Consumption by women everywhere has seen an explosion in recent times. ‘Women: Saviors of the World Economy?’ was a news item introduced by CNN that brought attention to the heightened earning and spending power of modern women. This can be seen as a breakaway from gendered roles of men as the primary breadwinners and their control over a family’s wealth.

The development of patriarchy along with the emergence of settled societies pushed women into a model of economic dependence on the man as women were increasingly seen as primary caregivers. Post world war, mass employment of women in workplaces like factories, offices etc. was by and large one of the most important events for feminism.

With the invention of television, and expansion of product advertising, a consumerist society became the norm. In the late 20th century and early 21st century, the women who didn’t work, were given complete control of the domestic sphere, which influenced many companies to make these house-wives their product targets. They recognized that a woman was responsible for shopping for her entire family and therefore, produced goods and services that emphasized on their domestic roles. And in this model, women for the first time became the chief consumers. A survey done by FemmeDen in 2009 showed that women either make decisions for or purchased 80% of the total products / goods for the family.

Marketing tropes have, however, changed over time in consonance with the change in the ideas of feminism and gender roles. They have progressed from the older model of advertising women in familial roles to a newer model of independent decision takers, money-making, sexually emancipated beings. These trends intersect with the modern market’s underlying crux; consuming allows one to express their individuality and articulate their autonomy. For the longest time, men exercised financial control over women. So the newfound ability of women to spend the money they have earned independently has spurred consumerism in an attempt to establish their identities as ‘autonomous’ entities, free from the control of men.

This led to a second wave of feminism in our market society, that is, ‘judgment free pleasure’. However, this hasn’t aided freedom from a patriarchal society and its implications. Rather, it has become more important to have the freedom and power to acquire the goods that one wants in service of projecting an independent image and lifestyle. Contemporary marketers and advertisers are more than aware of the trends conflating women’s independence and consumerism and capitalize on it.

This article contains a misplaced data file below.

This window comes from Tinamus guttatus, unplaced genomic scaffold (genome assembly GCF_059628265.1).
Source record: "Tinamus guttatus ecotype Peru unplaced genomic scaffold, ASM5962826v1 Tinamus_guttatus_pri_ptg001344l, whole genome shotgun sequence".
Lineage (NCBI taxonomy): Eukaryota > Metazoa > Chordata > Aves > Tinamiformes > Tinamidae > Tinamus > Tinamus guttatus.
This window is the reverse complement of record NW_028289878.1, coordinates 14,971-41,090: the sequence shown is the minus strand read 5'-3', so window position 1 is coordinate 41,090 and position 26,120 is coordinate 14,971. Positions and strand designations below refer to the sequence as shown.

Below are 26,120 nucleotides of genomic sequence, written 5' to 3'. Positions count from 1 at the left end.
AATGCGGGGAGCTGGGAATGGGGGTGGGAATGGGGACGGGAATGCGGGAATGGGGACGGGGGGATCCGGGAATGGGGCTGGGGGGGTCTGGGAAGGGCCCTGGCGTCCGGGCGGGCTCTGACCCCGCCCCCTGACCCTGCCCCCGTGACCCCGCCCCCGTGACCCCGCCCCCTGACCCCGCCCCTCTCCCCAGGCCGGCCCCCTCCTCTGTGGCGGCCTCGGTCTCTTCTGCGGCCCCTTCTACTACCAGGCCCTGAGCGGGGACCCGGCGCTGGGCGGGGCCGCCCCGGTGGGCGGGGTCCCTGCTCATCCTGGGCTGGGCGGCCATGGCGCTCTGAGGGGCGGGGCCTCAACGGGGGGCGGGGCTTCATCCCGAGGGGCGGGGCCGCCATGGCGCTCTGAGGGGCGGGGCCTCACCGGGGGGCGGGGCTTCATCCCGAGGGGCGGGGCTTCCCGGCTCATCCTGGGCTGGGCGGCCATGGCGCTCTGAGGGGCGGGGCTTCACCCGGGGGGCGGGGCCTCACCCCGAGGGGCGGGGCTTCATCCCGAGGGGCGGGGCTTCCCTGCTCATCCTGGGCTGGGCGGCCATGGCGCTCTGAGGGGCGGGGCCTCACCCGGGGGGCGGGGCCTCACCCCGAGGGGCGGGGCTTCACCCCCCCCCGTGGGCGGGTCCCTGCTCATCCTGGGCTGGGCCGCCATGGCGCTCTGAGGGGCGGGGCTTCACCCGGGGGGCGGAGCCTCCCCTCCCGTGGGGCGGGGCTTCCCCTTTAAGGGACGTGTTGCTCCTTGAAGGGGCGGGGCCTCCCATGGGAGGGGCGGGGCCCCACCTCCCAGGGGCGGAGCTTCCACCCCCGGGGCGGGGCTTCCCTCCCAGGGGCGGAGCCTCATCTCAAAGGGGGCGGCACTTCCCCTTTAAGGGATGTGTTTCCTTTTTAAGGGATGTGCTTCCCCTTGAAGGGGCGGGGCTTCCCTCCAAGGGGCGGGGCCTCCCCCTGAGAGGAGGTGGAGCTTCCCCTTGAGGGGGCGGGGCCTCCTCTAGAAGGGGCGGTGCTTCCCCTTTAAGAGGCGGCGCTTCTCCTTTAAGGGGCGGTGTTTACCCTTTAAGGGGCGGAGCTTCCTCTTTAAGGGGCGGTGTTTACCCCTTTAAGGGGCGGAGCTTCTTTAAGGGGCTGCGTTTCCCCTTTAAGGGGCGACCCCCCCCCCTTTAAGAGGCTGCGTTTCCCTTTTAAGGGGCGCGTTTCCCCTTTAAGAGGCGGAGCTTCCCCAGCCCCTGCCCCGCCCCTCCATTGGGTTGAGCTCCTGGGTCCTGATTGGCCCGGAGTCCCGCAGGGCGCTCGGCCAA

This renewed interest in marketing to women coincides with the rise of discourses that links women’s independence to consumption or the ability and freedom to consume.

An example of this is the De Beers campaign for the ‘right hand ring’ that ran nationwide in 2004. The ‘right hand ring’ was initiated as an ad campaign by De Beers to encourage women (with means) to purchase diamond rings for themselves, as opposed to, or in addition to the standard tradition of men gifting diamonds to women (for purposes of engagement or otherwise). The campaign deployed slogans of empowerment, stating, “Women of the world, raise your right hand!” Other ads that ran for this campaign stated, “Your left hand says ‘we.’ Your right hand says ‘me.’ Your left hand rocks the cradle. Your right hand rules the world,” and, “Your left hand is your heart. Your right hand is your voice”.

Another example is the change in the advertisements of beauty and clothing brands. Earlier, before the upsurge of feminism in mainstream, beauty brands often banked on women’s insecurities and feelings of inadequacies. Your skin is too dark? Lighten it with fairness cream. Your face has too much acne? Get rid of it with an acne removal cream. You feel you’re too fat? Don’t worry there’s vanity sizing. Too much hair? You ‘need’ waxing. And in turn such insecurities have, throughout history, been institutionalized, instilled, and cemented in women by such beauty products. Many of these brands based their product advertising solely on the grounds that a woman ‘needs’ these products to be the best she can. The idea behind these beauty products being projected as ‘need’ based rather than ‘want’ based products is that such materialistic goods can act as supplements for intrinsic confidence. This has become a vicious cycle. The more women use these products, the more they feel they need them.

This cycle needs to be broken. In lieu of this, in 2006, Dove launched their ‘Real Beauty’ campaign, which was an unconventionally fresh look for an ad campaign, unlike any before it. Instead of showcasing photo shopped, airbrushed models, the ad highlighted the beauty of imperfection by hiring ordinary women. In a positive response to this ad campaign, Dove’s revenues for this year were one of the highest to have been made by any cosmetic company in history.

A problem with linking consumerism with feminist ideologies is that it can sometimes be too presumptuous in assuming that having the ability to spend means independence. It does not. Even dependent women form a large part of the demand for these goods. Another problem is the moral implication. The idea of ‘womanhood’ shouldn’t have to be sold. And yet another is that autonomy cannot be equated with independence. Blind consumerism is not the answer to breaking patriarchal norms. We need to realise that no one is perfect. Women are not perfect, and that is alright. Nobody can be perfect. Nothing can replace inner confidence, intelligence and an inherent sense of comfort with oneself. Telling someone ‘not feel insecure’ sounds condescending at best. The effort should be towards accepting oneself for what they are; insecurities, warts, and all.